A much larger number of trypsins (20) were detected in N. lugens seminal fluid than in other insects (D. melanogaster, 10; A. aegypti, 4; A. albopictus, 11; Apis mellifera, 1) (see the phylogenetic tree in Fig. 3). As the phylogenetic tree shows, all N. lugens seminal fluid trypsins were on the same branch. Although the SFP genes evolve rapidly, one D. melanogaster trypsin showed a closer relationship with N. lugens seminal fluid trypsins, and two D. melanogaster trypsin showed a closer relationship with mosquito seminal fluid trypsins. The seminal fluid trypsins from the A. aegypti and A. albopictus were all mixed together. The duplication of N. lugens seminal fluid trypsins (including other N. lugens SFPs) in the same scaffold was observed (Additional file 2: Table S2). Furthermore, the number of carboxylesterases was also expanded in N. lugens. Only one carboxylesterase was identified in the D. melanogaster SFPs, and carboxylesterase was not detected in other insects.
Seven proteins detected in N. lugens had not been previously detected in other insect SFPs. These included lysosomal Pro-X carboxypeptidase, carboxypeptidase E, carboxypeptidase Q, prolylcarboxypeptidase, mesencephalic astrocyte–derived neurotrophic factor (MANF), selenoprotein, EGF (epidermal growth factor)-domain containing proteins, and an ion transport peptide–like (ITPL) peptide.
Considering SFPs may undergo enzymatic digestion or other alternations in the female reproductive system, thus, they may not be detected from female samples. Accordingly, we analyzed the signal peptide of the proteins that were only detected from MAG samples. We identified 14 proteins with signal peptides, and their information, including their sequences, is provided in Additional file 4: Table S8.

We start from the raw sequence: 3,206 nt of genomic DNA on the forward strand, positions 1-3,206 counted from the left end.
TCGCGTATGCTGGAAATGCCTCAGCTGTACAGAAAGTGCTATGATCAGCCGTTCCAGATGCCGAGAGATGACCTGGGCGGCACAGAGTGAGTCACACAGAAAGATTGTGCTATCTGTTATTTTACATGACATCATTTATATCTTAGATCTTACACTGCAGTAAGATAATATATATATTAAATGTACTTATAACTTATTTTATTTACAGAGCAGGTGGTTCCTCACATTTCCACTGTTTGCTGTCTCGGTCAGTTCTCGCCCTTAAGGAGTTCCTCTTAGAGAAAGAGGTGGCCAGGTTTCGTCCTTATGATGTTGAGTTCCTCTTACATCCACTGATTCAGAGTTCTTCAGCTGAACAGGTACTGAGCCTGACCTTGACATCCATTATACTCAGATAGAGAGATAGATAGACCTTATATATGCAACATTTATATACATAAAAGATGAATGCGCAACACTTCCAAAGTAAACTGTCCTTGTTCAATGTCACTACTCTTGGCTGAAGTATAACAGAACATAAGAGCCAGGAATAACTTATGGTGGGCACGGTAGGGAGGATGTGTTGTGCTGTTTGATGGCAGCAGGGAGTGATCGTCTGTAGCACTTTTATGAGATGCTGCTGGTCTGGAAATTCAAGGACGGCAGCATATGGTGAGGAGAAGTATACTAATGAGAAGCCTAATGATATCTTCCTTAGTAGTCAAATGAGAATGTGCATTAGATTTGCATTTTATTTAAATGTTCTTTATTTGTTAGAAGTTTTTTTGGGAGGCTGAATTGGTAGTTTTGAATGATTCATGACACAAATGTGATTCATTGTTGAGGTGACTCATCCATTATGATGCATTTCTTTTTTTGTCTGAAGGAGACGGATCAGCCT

Expression profile analysis of SFP genes by RT-qPCR
We tested the expression profiles of 34 genes in the MRT, FRT, and dissections of the MRT using RT-qPCR. Thirty-one genes showed MRT-specific or -biased expression (Additional file 5: Figure S1). Of these 31 genes, we have previously reported that 9 trypsins are specifically expressed in the MRT  (not shown in figure). When analyzing the expression of these sequences within the MRT, most of the MRT-specific or -biased genes also showed MAG-specific or -biased expression. Two exceptions were apolipophorin III, which showed the greatest expression in the VD, and a carboxylesterase, which showed high expression in both the VD and the MAG (Additional file 5: Figure S1). The qPCR results were consistent with the gene expression level results of the transcriptome.
The presence of a signal peptide is the classic method of predicting whether a protein is secreted. In D. melanogaster, 142 SFPs were detected; of these, 112 had a signal peptide. Seminal fluid proteome studies in other insects have reported a much lower proportion of proteins with signal peptides (29 of 93 detected proteins in A. aegypti, 57 of 198 detected proteins in A. albopictus, 20 of 53 detected proteins in Apis mellifera). These intracellular or membrane-bound proteins are predicted to be secreted via “apocrine secretion”; cells in the posterior portion of the glands are thought to secrete proteins through granules and/or via the rupture of the cell membrane , though some unsolved problems exist concerning “apocrine secretion”: 1. The biological importance of these proteins in the female reproductive tract remains to be demonstrated; 2. Proteins may be randomly included in seminal fluid during “apocrine secretion”; 3. The inclusion in the database of peptide sequences lacking an N-terminus may have complicated the prediction of signal peptides. The high proportion of proteins with a signal peptide in the D. melanogaster SFP proteome may have been due to the high quality of the D. melanogaster protein database. In this study, we combined the proteome and expression levels of detected proteins in the MAG and found that proteins with more reliable evidence were secreted (84 proteins with a signal peptide and 10 proteins not detected in unmated female MRT) and showed much higher expression in the MAG than other proteins did. The high expression of these proteins in the MAG is in accordance with the theoretical SFP expression profile.